I think, like people have mentioned, a combination of teaching her about dog body language and general rules of interaction, and slowly incrementing her exposure to them, will be your best bet. You’ll be helping to take the mystery (read: vivid imagination) out of the interactions, and then giving her a chance to increase her threshold bit by bit. Sounds like she can handle being around older, mellow dogs, so start there. It also sounds like she’s still a little wary around those two dogs you mentioned, but can tolerate being with them? I’d pick one of those dogs, and have her work with him until she develops a relationship with him, until she’s relaxed and enjoys being with him.

Here’s a new idea to play with, too: As she gets more comfortable, you might sometimes have her narrate the body language she’s reading. It’s a chance for you to understand how she’s reading the dog. It would also give her a chance to put these things to words, which may make them seem more solid (and predictable).

Then I’d introduce her to another dog (maybe same energy level, maybe a little higher, depending on where she’s at).

Here, you might have her take the lead on reading the initial body language, narrating how this dog seems to be feeling, and how she’s going to interact with him (starting with standard first introductions, and then progressing as she learns what this new dog likes—back rub? scratches behind the ear? a treat? etc.) Again, you get information on how she’s understanding the dog, and she hopefully feels a bit more control in the interaction than she might otherwise, a bit more ownership over her developing understanding.

Eventually, if she can teach someone else about dogs, someone who doesn’t already know how to be around them, maybe a younger child, a classmate, etc., that could be a positive experience for her, too.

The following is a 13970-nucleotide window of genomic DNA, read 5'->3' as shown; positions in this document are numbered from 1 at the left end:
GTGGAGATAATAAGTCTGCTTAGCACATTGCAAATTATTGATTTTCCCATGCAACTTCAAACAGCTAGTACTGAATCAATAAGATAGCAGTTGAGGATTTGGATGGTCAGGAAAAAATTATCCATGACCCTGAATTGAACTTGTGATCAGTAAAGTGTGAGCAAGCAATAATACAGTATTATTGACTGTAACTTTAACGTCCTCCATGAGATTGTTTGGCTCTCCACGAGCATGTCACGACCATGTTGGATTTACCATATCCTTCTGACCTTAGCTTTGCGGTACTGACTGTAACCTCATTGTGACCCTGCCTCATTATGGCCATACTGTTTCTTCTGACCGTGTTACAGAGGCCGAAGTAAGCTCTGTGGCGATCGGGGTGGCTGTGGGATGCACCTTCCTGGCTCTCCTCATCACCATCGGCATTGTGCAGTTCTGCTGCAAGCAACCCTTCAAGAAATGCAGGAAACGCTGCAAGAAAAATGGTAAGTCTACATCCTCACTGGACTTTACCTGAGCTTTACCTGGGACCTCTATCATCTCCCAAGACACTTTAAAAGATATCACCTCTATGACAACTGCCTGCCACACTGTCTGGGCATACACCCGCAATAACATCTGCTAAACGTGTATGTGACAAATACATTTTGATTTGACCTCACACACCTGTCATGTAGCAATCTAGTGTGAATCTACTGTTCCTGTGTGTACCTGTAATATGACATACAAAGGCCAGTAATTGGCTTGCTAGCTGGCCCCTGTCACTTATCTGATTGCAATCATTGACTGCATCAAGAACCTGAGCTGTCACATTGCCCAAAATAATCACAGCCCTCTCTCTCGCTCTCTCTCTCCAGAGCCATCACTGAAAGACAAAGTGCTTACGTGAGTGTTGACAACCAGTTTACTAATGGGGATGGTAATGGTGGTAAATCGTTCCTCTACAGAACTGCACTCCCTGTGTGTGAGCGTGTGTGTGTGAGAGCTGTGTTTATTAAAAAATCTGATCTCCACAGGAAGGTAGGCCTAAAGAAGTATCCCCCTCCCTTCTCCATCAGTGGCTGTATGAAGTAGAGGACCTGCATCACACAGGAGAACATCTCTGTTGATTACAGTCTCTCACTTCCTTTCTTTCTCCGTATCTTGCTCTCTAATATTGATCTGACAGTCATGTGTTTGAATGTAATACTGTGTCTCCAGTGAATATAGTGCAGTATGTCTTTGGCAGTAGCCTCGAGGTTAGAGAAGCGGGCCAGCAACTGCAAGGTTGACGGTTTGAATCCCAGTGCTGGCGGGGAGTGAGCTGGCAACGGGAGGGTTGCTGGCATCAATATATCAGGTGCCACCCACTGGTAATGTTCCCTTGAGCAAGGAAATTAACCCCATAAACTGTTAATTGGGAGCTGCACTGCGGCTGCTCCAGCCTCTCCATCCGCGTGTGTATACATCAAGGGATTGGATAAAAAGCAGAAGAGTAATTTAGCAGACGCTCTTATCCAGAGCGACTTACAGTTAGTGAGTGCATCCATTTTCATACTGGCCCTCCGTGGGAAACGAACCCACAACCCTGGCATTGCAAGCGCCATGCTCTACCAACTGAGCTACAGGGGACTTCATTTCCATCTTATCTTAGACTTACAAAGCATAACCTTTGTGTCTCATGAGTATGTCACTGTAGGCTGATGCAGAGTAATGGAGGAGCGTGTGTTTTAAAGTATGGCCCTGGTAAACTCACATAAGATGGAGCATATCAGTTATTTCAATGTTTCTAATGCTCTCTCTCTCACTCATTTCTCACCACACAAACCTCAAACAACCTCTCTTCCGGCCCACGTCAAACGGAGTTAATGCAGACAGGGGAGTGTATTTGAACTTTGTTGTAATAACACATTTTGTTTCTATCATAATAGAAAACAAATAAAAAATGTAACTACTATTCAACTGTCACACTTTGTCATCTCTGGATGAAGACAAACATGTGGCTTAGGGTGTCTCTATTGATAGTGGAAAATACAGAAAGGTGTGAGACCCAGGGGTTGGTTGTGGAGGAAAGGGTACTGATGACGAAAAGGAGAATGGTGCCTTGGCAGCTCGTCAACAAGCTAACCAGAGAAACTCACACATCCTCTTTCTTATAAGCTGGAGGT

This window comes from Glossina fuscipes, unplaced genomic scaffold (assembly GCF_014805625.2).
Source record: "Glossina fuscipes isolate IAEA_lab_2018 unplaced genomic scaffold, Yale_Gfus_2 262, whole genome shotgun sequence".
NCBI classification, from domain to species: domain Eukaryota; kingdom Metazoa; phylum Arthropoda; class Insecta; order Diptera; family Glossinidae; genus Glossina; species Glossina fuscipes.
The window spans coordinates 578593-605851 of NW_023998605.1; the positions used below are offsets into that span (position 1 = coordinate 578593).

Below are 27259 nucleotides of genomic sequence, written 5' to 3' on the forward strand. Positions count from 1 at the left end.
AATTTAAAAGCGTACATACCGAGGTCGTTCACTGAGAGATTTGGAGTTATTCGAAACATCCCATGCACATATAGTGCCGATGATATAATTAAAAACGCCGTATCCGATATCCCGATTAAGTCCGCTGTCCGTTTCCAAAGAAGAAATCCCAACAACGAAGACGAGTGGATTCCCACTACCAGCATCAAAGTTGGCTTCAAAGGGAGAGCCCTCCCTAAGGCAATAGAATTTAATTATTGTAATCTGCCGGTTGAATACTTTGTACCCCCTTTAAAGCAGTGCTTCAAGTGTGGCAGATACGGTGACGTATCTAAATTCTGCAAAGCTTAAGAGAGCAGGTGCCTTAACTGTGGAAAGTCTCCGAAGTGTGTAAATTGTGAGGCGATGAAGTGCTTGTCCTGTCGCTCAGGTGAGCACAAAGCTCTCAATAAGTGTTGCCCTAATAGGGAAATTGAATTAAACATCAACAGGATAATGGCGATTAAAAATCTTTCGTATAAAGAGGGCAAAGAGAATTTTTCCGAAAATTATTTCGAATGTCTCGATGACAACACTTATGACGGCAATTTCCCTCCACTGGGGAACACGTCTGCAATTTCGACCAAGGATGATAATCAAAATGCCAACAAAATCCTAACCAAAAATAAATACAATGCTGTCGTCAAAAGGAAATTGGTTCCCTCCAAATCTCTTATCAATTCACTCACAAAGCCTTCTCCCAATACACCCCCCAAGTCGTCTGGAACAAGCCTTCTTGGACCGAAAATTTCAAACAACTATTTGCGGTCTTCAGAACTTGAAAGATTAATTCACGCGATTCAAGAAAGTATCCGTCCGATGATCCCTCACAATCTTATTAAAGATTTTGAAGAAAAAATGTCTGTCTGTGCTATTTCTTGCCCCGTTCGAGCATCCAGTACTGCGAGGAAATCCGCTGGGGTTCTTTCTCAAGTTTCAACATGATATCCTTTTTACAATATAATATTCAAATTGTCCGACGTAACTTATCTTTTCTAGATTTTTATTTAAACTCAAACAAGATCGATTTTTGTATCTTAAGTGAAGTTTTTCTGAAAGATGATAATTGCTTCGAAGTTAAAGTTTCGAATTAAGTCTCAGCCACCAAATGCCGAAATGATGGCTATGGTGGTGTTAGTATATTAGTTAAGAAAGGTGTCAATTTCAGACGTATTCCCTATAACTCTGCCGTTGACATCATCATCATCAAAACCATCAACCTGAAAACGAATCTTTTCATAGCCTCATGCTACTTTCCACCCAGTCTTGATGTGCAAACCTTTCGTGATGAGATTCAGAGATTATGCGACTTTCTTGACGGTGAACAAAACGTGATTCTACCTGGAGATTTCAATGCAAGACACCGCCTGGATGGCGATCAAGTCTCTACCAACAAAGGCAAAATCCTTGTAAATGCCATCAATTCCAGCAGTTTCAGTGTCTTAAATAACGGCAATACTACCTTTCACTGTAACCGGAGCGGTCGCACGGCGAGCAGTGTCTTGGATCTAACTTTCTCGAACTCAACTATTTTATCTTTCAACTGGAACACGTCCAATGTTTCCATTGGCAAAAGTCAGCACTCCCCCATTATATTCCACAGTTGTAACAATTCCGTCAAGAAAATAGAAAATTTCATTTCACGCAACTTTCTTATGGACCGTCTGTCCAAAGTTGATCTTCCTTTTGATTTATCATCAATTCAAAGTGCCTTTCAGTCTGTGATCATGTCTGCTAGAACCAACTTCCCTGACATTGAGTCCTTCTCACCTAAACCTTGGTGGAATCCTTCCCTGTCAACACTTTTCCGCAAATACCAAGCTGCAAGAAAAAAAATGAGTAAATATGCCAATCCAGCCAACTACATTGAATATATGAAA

Dutchess_III's avatar

Why is she so scared of dogs and cats? And even puppies and kittens?

I’d really think about getting a puppy. See if you can find someone who would be willing to take the puppy after a month or so if it doesn’t work out. Sometimes sheltering our kids from things that we adults know to be harmless (for the most part) is not always the right thing to do.

snowberry's avatar

Have her watch YouTube channels on therapy dogs, seeing eye dogs, etc. if she can see how they are essential to someone’s life and ability to function, i think it would help a lot. Here’s one.

DarknessWithin's avatar

I’d say the solution is circumstantial.

I, as well, was terrified of dogs as a child.
The reason is unknown but my mom suspects it was because my paternal grandparents’ great dane had loomed over me, paws on my shoulders as an infant.

When a dog approached me, I’d scream, possibly cry and run like an antelope from a lion.
Any friend or friend of my mom’s whose house I’d spend time in had to put their dog outside or in another room. The only exception was my best friend’s first golden retriever (her family is now on their third) who was over 10 years old and did nothing but lay around.